Francis was not born a saint. Like each and every one of us, he was born a baby. Like us he was molded and formed by God and the world. For Francis it led him to be entirely devoted to God and to love every neighbor as best he could. I doubt he knew we would still be talking about him more than 800 years later. But I suspect it would please him that we use the memory of his life to lift up God's beautiful creation.

 If he were walking among us today, I wonder what shunned people he would kiss and welcome in his extravagant hospitality. Would he be standing with others in ministry at the border, offering a cool glass of water and Christ-like compassion to the frightened Guatemalan mother, or the hungry and exhausted Honduran farmer?

Would he be pushing hard at all of us to treat depression, addiction and other brain health issues with the same compassion and vigor we do cancer and heart disease?

Would he be daily praying for peace in this divided nation – for God to break into our hearts when we have to admit that we have placed a flag above God or let a political opinion cancel out Christ's command to love all neighbors?

Would he plant fields of flowers for bees and groves of trees for the birds in the face of climate change? Would he labor tirelessly to invite the vulnerable and forgotten to our abundant meal at the Table of the Lord? Would he be asking us how we respond with our very lives to the wonder and strength and vulnerability of God's creation that we mark today and strive to remember every day?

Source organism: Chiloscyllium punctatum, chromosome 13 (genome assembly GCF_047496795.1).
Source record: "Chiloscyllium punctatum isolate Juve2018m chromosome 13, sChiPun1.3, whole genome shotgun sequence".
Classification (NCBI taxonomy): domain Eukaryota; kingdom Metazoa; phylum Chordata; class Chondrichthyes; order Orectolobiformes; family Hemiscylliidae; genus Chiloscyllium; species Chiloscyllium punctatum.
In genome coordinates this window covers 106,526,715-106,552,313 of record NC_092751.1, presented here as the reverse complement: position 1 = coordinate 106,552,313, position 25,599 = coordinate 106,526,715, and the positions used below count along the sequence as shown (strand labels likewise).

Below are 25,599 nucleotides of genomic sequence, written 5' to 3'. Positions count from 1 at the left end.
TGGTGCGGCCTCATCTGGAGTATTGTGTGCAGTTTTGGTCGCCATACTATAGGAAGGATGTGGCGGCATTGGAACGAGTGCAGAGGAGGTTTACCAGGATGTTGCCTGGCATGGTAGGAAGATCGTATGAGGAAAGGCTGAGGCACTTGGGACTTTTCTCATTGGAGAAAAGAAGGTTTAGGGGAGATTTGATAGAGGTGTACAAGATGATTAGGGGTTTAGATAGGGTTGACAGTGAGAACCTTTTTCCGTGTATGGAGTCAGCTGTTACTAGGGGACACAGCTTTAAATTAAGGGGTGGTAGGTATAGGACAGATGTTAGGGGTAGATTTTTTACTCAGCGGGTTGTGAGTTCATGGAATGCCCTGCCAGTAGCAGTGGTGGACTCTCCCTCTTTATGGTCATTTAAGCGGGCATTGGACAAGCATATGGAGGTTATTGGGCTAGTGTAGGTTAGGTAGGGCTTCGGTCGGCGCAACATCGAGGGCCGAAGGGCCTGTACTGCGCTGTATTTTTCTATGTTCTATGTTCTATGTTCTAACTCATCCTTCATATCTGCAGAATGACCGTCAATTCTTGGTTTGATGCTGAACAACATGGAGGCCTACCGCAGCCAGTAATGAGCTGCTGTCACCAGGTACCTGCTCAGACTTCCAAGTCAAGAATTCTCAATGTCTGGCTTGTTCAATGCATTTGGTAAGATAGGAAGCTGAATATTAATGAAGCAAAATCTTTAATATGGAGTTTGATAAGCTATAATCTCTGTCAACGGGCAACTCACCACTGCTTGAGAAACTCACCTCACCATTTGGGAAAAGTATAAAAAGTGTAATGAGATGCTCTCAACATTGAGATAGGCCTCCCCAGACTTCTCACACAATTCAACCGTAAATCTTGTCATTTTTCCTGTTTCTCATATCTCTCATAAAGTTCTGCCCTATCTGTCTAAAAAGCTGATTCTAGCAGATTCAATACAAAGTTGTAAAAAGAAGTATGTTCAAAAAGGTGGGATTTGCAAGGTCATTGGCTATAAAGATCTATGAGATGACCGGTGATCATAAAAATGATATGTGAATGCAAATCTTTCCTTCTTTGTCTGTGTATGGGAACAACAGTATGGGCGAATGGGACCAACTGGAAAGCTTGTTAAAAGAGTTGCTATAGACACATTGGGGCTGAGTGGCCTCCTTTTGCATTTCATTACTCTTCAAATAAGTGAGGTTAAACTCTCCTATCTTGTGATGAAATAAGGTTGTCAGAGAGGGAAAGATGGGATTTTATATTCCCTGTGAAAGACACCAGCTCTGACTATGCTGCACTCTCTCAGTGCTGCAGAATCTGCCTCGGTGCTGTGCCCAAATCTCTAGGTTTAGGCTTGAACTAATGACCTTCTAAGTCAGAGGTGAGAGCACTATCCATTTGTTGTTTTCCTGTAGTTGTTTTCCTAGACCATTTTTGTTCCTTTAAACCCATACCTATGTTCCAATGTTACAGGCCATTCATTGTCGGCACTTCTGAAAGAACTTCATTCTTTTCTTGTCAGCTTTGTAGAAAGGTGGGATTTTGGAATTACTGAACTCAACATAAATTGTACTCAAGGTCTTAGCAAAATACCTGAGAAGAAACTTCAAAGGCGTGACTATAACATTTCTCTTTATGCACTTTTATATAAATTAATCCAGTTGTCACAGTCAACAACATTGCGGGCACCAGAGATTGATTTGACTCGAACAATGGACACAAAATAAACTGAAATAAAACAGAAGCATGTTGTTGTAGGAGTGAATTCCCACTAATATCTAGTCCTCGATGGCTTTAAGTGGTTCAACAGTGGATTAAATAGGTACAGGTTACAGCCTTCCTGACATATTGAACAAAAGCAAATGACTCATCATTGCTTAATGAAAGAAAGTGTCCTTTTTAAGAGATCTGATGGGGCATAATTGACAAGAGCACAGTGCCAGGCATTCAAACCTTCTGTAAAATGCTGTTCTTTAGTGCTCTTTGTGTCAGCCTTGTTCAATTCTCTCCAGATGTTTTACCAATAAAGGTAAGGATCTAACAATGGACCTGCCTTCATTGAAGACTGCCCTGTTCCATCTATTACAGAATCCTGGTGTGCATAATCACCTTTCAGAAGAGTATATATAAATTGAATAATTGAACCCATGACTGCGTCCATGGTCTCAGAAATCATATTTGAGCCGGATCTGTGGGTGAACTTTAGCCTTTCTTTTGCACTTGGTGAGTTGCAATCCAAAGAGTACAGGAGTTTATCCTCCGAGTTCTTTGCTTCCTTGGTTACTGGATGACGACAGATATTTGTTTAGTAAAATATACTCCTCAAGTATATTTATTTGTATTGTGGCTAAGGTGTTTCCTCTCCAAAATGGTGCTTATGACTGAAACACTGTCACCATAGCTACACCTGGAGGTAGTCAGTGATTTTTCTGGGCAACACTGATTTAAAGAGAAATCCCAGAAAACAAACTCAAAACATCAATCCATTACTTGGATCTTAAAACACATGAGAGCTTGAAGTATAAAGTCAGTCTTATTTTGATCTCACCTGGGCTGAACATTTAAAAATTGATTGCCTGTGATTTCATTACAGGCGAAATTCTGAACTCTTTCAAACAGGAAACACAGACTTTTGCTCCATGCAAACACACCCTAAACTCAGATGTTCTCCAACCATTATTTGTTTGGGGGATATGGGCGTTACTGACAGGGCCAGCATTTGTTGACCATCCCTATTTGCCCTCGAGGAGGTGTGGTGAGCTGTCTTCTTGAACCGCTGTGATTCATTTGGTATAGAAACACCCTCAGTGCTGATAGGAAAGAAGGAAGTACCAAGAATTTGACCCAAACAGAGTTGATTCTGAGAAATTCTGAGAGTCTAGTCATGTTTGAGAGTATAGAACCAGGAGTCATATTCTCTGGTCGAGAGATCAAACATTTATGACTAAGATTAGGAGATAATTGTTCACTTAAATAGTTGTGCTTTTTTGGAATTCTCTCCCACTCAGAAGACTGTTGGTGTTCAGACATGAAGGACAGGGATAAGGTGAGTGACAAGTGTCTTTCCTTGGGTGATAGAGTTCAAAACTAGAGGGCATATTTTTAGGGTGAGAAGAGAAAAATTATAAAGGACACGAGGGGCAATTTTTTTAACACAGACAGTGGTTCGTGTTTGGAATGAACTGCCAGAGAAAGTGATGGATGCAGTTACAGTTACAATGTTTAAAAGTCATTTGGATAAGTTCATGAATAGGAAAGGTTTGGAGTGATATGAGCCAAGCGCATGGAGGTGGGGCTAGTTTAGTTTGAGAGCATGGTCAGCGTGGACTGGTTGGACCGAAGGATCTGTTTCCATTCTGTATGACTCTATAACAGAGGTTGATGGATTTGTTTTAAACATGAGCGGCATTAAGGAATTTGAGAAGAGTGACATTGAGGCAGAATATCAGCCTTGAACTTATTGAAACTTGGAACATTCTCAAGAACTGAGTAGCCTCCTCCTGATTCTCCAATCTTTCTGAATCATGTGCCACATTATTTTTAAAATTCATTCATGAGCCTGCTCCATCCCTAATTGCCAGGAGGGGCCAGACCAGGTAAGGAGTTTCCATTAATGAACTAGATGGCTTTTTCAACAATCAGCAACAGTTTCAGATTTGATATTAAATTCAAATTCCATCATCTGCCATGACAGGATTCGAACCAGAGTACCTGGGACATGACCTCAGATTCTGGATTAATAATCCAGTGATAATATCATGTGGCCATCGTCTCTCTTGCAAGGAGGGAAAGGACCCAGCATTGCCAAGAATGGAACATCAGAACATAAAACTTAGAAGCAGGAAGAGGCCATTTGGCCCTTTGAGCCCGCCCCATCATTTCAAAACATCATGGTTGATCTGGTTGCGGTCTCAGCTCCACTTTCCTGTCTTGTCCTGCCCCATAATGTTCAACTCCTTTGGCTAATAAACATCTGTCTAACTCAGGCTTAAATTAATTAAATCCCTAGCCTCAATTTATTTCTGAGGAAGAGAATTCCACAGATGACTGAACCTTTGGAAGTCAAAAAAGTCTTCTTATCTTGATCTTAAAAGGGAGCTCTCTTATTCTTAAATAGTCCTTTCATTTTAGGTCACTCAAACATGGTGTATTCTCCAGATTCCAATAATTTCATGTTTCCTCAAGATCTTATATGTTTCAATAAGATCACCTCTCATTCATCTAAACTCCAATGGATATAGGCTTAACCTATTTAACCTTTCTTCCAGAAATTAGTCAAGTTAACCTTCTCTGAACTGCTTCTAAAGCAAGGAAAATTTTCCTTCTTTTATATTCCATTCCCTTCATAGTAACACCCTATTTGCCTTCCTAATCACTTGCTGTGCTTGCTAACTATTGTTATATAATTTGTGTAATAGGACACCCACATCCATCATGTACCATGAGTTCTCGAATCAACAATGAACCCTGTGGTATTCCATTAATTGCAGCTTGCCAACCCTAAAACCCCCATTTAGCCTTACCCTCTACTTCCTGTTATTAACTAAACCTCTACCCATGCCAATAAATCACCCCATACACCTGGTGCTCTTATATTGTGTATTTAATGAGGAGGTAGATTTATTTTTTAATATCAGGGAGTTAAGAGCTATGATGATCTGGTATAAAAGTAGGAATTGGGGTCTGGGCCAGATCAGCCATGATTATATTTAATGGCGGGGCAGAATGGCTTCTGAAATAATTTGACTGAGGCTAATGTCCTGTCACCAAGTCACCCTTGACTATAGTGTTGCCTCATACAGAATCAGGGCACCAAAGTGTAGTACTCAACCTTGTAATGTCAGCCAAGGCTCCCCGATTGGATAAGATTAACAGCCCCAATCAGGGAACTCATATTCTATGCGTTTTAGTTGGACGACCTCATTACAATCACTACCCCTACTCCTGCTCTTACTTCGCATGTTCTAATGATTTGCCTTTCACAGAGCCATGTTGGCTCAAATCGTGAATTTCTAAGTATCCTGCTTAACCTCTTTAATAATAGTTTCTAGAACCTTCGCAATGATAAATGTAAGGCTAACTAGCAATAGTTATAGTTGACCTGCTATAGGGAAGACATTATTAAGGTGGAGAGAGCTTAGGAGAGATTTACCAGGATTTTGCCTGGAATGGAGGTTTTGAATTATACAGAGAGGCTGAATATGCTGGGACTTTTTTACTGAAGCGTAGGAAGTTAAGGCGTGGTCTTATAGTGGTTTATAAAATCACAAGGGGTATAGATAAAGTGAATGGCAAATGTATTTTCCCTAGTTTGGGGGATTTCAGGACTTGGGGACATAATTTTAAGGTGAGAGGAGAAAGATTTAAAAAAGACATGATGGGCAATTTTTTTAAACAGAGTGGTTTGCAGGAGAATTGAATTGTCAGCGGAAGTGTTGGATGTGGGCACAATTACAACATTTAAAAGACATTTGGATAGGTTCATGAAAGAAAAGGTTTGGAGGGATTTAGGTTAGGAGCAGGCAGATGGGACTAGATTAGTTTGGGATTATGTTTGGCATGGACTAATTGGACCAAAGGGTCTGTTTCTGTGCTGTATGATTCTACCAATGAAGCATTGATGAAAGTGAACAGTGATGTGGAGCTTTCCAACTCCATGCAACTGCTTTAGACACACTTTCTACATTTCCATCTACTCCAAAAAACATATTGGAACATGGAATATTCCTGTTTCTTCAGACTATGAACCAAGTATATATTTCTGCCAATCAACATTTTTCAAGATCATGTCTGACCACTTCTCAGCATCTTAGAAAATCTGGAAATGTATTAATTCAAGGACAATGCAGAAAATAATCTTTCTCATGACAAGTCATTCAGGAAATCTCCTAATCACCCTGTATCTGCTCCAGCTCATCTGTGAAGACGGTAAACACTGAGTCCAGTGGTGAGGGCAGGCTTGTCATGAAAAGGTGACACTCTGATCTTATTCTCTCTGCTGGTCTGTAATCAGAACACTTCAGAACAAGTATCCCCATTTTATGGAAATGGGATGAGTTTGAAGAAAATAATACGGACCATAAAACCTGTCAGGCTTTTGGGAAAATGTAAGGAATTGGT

If Francis were walking among us today … take some time to imagine what he might be doing and then maybe follow his lead.

I'll end with what's called The Living Prayer of St. Francis with all of Creation.

Let us pray:

Lord, make me an instrument of your peace.

Where there is hatred, let me sow love.

Where there is injury, pardon.

Where there is fear, faith.

Where there is despair, hope.

Where there is darkness, light.

Where there is sadness, joy.

O Divine Master,

Grant that I may not so much seek to be consoled, as to console;

To be understood, as to understand;

To be loved, as to love.

For it is in giving that we receive.

It is in pardoning that we are pardoned,

And it is in dying that we are born to Eternal Life.  Amen.

Pastor Ann Gonyea

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Eden Evangelical Lutheran Church ~ Munising Michigan ~ An ELCA, Northern Great Lakes Synod Congregation
P.O. Box 360 ~ 1150 West M-28 ~ Munising, MI 49862 ~ 1-906-387-2520 ~